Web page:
For a brief 30 minutes of the week, none of this seemed to matter as Mr Corbyn turned in a performance at Prime Minister’s questions that had commentators declaring to a robot that he had bested Theresa May. This sketch has long held the view that the most important political question of any political week – who “won” PMQs – is pre-determined, possibly involving a ceremony where a man wearing white cotton gloves invites a couple of political pundits to draw appropriately labeled balls from a black velvet bag. The events that subsequently occur on Wednesday lunchtime are then written up by these pundits and their compadres to fit this pre-arranged script.

This week it was Mr Corbyn’s turn to win. The Prime Minister’s jokes were therefore destined to fall flat and her demeanour to be denounced as wooden. Meanwhile, whatever rococo performance Mr Corbyn turned in would perforce be recorded as so superlative that it would make Cicero spit with envy. The Labour leader was at least vaguely co-operative. It is true that he hasn’t entirely kicked his reliance on amateur interrogators, but at least all his questions were on the same thing – grammar schools – and strung together in a manner that approximated to a sustained assault on the policy. Roughly half-way through this ritual, it dawned on Mrs May, and, more importantly, on those sitting behind her, that her grammar school policy was incapable of bearing even an unsustained assault. The Prime Minister’s enemies – that is the Cameroonian modernisers – took heart.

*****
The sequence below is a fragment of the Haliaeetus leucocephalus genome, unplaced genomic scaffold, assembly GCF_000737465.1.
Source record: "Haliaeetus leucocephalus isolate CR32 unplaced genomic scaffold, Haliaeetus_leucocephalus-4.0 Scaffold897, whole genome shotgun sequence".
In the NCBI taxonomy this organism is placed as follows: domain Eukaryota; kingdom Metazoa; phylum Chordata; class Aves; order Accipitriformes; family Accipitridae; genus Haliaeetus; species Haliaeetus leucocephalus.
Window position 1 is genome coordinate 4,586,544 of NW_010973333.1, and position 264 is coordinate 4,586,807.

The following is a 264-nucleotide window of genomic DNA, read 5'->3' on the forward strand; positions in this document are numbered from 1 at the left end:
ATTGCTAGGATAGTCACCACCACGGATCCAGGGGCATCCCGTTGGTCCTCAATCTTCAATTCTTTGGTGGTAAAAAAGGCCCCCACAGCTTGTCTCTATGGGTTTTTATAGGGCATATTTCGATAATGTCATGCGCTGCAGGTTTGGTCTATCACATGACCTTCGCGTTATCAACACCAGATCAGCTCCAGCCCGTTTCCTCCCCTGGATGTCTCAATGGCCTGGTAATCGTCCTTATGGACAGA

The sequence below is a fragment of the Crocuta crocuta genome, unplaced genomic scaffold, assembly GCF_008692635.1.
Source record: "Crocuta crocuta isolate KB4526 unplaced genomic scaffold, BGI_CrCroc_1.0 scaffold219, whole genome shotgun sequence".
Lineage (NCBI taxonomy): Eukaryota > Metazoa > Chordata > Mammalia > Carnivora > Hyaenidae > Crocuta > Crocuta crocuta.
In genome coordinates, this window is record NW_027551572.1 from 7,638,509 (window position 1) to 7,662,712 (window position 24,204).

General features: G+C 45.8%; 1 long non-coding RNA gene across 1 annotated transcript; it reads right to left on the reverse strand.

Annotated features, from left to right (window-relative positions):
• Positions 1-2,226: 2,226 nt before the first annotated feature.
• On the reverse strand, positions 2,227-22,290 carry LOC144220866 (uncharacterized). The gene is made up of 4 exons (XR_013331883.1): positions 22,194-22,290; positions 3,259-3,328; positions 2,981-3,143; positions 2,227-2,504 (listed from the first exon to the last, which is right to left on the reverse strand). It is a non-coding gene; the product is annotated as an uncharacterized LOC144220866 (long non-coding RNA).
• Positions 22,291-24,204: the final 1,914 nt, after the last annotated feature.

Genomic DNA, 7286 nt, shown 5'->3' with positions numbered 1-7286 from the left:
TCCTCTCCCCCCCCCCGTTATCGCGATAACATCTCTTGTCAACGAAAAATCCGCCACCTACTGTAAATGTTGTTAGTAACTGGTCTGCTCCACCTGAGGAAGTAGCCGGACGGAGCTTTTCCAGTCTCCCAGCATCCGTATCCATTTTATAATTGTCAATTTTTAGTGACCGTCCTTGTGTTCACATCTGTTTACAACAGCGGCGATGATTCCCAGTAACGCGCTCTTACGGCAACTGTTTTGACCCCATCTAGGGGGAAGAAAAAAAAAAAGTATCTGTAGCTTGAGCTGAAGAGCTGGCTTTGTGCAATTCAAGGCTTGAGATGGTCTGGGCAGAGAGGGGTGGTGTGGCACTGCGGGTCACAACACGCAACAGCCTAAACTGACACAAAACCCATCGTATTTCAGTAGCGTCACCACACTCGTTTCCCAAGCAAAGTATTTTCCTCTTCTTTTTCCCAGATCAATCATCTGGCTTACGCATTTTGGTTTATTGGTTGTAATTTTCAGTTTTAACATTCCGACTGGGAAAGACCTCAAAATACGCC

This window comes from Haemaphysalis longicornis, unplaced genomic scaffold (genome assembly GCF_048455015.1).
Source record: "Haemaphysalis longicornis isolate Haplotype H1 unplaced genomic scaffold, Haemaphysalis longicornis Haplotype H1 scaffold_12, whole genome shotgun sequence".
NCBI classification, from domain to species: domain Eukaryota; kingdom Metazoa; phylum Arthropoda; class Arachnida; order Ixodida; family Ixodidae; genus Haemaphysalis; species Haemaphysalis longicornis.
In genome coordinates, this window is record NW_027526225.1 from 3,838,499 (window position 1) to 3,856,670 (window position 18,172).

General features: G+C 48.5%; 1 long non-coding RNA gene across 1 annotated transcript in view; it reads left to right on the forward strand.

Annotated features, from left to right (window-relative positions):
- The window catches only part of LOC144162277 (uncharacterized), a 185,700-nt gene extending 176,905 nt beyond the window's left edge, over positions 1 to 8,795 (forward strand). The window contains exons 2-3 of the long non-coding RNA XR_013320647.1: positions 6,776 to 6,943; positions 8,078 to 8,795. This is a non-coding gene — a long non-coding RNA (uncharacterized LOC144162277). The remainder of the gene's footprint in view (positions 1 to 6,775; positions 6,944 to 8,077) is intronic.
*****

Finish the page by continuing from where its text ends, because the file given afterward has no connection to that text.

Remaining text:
It was all too late, of course, to save David Cameron, who had announced the day before that he would be quitting his Witney constituency straight away. This was presumably before Mrs May’s calculating henchmen in the map department could twin it up with Walsall and turn it in to a tricky marginal. Three months go, Mr Cameron was Prime Minister: now he doesn’t even have the confidence left to go on helping the people of West Oxfordshire with their planning disputes and asylum applications. The EU referendum has undone him more quickly than the wrapping paper on a box of chocolates at a Weight Watchers graduation party.

Luckily, however, George Osborne has made it clear that he will continue to stride forward with the modernisers’ banner, standing up for something he calls the “voice of the liberal mainstream” and putting his continuing energies into championing the Northern Powerhouse, the well-known Wigan-based chain of electrical retailers.  Mr Cameron  said that he does not want to become a “distraction”, thoughtfully announcing this on the day that his one-time deputy Nick Clegg was launching his memoirs, and thus distracting the four or five people who might otherwise have bought a copy.  Mr Osborne is evidently going to carry on distracting to the best of his ability:  who knows, he may yet one day succeed in unhorsing Mrs May and become a fatal distraction. As it happens, the most diverting thing on show all week was Boris Johnson’s crutch, The Foreign Secretary seemed determined to prove that the Boundary Commissoners are not the only ones with cojones by spreading his legs in the first official photograph of the Cabinet.  In the manner of Winston Churchill, who once greeted President Roosevelt in the nude, Mr Johnson wishes to show the country’s partners that British diplomacy has nothing to hide.

Advertisements